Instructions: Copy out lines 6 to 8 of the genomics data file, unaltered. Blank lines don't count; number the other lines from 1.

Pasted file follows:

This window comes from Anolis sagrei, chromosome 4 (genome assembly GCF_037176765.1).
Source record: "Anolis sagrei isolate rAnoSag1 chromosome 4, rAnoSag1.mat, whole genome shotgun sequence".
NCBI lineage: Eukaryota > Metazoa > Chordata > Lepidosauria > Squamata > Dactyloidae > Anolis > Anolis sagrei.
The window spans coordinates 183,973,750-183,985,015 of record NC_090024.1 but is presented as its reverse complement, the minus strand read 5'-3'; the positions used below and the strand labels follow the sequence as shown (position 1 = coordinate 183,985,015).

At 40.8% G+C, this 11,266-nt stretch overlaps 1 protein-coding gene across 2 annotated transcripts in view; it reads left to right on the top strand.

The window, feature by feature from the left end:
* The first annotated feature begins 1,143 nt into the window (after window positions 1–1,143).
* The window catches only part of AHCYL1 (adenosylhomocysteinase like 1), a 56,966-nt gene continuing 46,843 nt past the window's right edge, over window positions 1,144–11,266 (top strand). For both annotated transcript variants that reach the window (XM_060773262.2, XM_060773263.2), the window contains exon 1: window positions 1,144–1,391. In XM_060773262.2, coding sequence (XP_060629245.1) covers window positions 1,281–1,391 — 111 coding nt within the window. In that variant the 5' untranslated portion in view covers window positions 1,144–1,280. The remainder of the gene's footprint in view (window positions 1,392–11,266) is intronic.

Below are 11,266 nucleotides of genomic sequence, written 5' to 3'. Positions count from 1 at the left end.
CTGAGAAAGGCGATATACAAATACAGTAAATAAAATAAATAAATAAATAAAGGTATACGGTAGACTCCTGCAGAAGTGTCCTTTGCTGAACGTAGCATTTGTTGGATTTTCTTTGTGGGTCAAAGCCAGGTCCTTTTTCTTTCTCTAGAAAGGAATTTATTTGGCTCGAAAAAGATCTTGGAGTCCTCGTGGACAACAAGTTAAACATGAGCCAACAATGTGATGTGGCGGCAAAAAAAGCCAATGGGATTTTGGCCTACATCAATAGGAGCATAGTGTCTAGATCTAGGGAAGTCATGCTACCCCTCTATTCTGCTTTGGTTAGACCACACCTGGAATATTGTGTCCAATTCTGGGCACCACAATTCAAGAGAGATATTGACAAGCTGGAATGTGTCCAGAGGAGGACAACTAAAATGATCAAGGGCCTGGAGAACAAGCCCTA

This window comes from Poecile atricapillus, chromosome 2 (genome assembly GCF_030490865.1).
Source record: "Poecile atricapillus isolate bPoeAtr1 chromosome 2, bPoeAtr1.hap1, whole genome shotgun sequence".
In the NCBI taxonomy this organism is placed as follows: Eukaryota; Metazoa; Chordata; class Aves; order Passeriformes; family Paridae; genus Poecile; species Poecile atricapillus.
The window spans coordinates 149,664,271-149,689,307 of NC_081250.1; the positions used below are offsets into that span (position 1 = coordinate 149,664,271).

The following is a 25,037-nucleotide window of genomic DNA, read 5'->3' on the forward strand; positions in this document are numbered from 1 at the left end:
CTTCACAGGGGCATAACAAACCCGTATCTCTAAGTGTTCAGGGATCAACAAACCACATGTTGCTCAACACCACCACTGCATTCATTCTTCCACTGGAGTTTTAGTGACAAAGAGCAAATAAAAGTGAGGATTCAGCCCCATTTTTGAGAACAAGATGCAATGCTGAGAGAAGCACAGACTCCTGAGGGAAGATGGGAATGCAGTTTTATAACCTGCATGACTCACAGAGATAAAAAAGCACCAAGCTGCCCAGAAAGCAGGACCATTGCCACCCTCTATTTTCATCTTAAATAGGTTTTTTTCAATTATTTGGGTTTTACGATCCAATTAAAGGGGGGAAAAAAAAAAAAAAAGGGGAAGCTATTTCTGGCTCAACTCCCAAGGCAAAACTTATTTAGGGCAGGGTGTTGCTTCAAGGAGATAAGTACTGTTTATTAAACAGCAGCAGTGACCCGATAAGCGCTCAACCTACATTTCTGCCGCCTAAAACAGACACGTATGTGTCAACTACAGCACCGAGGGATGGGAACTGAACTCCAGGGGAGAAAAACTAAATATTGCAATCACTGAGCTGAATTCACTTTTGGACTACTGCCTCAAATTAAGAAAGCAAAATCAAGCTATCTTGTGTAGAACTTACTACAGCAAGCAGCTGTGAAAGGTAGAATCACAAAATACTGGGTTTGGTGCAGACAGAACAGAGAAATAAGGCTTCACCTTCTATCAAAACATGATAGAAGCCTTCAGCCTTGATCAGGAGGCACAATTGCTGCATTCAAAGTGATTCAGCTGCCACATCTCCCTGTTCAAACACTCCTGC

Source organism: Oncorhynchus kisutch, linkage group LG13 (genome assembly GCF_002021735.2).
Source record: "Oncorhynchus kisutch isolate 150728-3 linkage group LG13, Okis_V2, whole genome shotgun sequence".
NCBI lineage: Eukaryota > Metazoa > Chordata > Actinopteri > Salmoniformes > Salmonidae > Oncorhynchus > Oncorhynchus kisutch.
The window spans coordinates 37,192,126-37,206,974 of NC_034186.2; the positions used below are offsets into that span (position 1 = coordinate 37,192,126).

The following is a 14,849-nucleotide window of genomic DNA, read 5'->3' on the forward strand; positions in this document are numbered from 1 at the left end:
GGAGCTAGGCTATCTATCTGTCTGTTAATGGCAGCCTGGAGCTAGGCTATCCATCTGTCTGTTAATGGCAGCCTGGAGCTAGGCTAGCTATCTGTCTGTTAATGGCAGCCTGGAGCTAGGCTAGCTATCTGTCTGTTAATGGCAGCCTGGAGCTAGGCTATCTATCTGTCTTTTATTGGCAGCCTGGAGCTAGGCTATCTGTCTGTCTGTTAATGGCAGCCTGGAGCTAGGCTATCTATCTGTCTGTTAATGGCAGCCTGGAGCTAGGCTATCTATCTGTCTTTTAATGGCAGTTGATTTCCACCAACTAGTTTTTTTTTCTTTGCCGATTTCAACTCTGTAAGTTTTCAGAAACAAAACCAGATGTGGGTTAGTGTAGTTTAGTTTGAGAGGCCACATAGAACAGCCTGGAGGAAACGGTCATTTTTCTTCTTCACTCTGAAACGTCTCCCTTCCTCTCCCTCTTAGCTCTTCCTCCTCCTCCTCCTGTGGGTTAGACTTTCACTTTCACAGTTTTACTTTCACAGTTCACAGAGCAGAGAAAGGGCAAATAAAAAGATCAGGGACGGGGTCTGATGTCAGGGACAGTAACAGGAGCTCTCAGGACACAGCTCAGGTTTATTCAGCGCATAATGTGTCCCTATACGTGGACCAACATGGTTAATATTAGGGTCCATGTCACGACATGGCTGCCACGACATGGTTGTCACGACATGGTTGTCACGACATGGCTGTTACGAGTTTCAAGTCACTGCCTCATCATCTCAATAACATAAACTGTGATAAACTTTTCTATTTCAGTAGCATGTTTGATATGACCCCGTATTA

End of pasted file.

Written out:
The window, feature by feature from the left end:
* The first annotated feature begins 1,143 nt into the window (after window positions 1–1,143).
* The window catches only part of AHCYL1 (adenosylhomocysteinase like 1), a 56,966-nt gene continuing 46,843 nt past the window's right edge, over window positions 1,144–11,266 (top strand). For both annotated transcript variants that reach the window (XM_060773262.2, XM_060773263.2), the window contains exon 1: window positions 1,144–1,391. In XM_060773262.2, coding sequence (XP_060629245.1) covers window positions 1,281–1,391 — 111 coding nt within the window. In that variant the 5' untranslated portion in view covers window positions 1,144–1,280. The remainder of the gene's footprint in view (window positions 1,392–11,266) is intronic.